Today, 19Nineteen is more than 80 percent leased. 19Nineteen was one of the first Class A multifamily projects near the stadium and since we’ve completed it, development has begun to the south towards the Sun Valley neighborhood. I am proud of the project because every time I see the finished building, I am reminded of the combined efforts by a tremendous team of individuals working together to get the job done and have fun along the way. And I am relieved that it is a project I can be proud of since I live in the neighborhood and can see it from my bedroom window!

What lessons were learned on this project and are you incorporating these into your business going forward?

I believe that one of the major keys to our recent project success has been our flexibility and resilience. As a multidisciplinary firm with in-house development, design and construction, Opus has always encouraged a culture of adaptability, but I don’t know that I ever truly appreciated its importance until our 19Nineteen Mile High Apartments project, which was launched in the face of the COVID-19 pandemic and at a time of unprecedented industry disruption. While many others opted to hunker down, delaying, or abandoning projects altogether, our team never wavered. Instead, we tackled challenges head-on, evaluating, learning and adapting as necessary.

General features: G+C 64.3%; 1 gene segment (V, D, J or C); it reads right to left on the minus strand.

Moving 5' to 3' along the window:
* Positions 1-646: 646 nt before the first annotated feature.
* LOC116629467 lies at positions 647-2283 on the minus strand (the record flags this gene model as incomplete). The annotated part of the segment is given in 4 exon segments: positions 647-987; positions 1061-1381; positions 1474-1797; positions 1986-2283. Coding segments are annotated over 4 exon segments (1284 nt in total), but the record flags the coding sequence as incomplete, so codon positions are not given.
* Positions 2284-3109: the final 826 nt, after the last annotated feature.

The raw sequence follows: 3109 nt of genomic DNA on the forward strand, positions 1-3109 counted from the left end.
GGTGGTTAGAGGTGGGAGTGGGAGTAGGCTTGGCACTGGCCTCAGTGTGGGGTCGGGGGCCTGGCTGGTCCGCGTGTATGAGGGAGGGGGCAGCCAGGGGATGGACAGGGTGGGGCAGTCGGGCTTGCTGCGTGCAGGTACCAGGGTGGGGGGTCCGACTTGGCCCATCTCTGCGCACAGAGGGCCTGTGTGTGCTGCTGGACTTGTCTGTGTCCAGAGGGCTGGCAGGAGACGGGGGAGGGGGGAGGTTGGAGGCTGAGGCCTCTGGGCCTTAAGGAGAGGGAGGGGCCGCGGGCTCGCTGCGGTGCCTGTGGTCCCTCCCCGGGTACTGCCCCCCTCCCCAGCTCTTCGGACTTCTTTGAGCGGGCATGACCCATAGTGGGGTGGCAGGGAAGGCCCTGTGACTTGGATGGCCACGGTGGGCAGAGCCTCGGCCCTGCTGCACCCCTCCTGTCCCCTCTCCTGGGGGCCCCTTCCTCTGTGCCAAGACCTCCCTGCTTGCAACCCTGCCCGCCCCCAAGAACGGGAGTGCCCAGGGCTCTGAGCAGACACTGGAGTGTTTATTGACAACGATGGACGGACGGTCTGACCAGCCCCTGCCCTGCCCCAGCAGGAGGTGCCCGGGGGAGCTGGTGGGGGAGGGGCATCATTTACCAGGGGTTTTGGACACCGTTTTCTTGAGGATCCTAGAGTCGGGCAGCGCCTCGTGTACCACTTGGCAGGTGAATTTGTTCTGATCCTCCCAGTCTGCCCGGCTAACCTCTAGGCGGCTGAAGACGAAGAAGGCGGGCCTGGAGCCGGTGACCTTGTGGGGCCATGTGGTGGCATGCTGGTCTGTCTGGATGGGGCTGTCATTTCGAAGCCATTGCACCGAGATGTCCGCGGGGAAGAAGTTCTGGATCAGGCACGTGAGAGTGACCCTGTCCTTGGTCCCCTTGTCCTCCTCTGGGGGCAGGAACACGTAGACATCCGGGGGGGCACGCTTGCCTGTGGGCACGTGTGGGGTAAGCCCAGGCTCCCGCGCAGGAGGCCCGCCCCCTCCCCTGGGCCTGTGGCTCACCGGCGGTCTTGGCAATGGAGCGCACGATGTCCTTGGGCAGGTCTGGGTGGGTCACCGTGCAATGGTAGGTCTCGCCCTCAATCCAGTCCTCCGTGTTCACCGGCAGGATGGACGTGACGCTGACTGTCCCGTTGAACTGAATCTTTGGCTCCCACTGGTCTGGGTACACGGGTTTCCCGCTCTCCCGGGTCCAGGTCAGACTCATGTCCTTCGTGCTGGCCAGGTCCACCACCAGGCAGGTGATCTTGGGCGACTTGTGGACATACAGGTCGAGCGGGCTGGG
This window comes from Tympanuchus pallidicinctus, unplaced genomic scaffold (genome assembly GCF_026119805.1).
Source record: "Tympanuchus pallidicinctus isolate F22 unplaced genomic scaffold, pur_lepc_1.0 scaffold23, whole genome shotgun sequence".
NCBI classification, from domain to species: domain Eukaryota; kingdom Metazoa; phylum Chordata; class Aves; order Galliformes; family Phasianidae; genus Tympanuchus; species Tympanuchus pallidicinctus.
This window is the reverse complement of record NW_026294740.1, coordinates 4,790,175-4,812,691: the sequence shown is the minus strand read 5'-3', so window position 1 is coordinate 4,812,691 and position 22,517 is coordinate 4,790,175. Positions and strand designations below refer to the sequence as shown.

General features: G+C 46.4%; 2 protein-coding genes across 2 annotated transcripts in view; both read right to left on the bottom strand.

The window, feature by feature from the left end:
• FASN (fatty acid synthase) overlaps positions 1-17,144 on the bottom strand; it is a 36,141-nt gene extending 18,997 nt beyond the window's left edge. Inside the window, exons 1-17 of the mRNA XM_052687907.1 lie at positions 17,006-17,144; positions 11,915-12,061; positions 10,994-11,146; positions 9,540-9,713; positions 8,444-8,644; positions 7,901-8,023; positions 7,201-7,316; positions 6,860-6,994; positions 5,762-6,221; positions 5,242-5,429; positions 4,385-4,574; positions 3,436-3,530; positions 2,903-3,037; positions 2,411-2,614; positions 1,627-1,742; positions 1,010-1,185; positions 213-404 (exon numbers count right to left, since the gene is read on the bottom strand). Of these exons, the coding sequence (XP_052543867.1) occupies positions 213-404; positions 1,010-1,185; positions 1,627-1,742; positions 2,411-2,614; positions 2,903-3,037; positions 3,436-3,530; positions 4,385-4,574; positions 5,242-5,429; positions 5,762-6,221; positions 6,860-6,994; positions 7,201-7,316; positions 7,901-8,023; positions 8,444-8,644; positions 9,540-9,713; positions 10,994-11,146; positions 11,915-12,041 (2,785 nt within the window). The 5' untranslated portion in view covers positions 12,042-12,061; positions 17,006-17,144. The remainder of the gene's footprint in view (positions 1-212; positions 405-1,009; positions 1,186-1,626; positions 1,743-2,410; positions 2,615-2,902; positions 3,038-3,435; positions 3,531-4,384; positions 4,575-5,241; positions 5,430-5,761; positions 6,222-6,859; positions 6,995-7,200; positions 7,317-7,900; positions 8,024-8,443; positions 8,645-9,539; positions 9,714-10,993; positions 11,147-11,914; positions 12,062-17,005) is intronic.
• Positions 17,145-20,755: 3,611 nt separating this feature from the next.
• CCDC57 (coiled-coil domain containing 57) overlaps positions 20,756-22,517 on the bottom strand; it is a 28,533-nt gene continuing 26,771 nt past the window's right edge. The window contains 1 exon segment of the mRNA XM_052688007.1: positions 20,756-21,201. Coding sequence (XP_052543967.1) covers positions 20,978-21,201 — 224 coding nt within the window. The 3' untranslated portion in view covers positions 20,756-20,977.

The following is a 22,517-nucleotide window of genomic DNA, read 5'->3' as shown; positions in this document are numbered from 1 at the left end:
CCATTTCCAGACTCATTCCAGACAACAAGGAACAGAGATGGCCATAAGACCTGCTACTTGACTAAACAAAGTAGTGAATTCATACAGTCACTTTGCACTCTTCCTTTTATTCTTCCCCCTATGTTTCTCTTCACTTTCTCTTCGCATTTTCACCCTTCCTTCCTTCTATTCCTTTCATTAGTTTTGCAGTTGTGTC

For example, one of the most popular 19Ninteen amenities, The Study, a luxurious co-working space for residents complete with individual private offices, was not originally part of the project programming or design. The vision for the project, and the construction drawings, were completed before the pandemic came along and upended our normal daily lives. But because of our fully integrated one-team approach, we were able to collaborate often and in real-time, sharing ideas about ways to adapt the project in response to the changing needs, desires and daily lives of future residents. And thanks to our design-build model, design and construction were able to work together to integrate changes while we were actively under construction, without creating delays or adverse impacts to the process. So, one of our major takeaways has been a revitalized emphasis on embracing adaptability into our projects and looking for opportunities to turn curveballs into home runs.

What is something people may not know about managing large, complex construction projects?

I feel like people often have this misconception that big and “hairy” construction projects require entirely different management strategies and methods to deliver them on time and on budget. The reality is that the road to success on large or small projects is paved with the same bricks. A project is a project. Regardless of scale and complexity, there exist some basic principles that drive success, such as having clearly defined shared goals, continuous planning, effective communication, attention to detail, adaptability, and excellent project design and execution.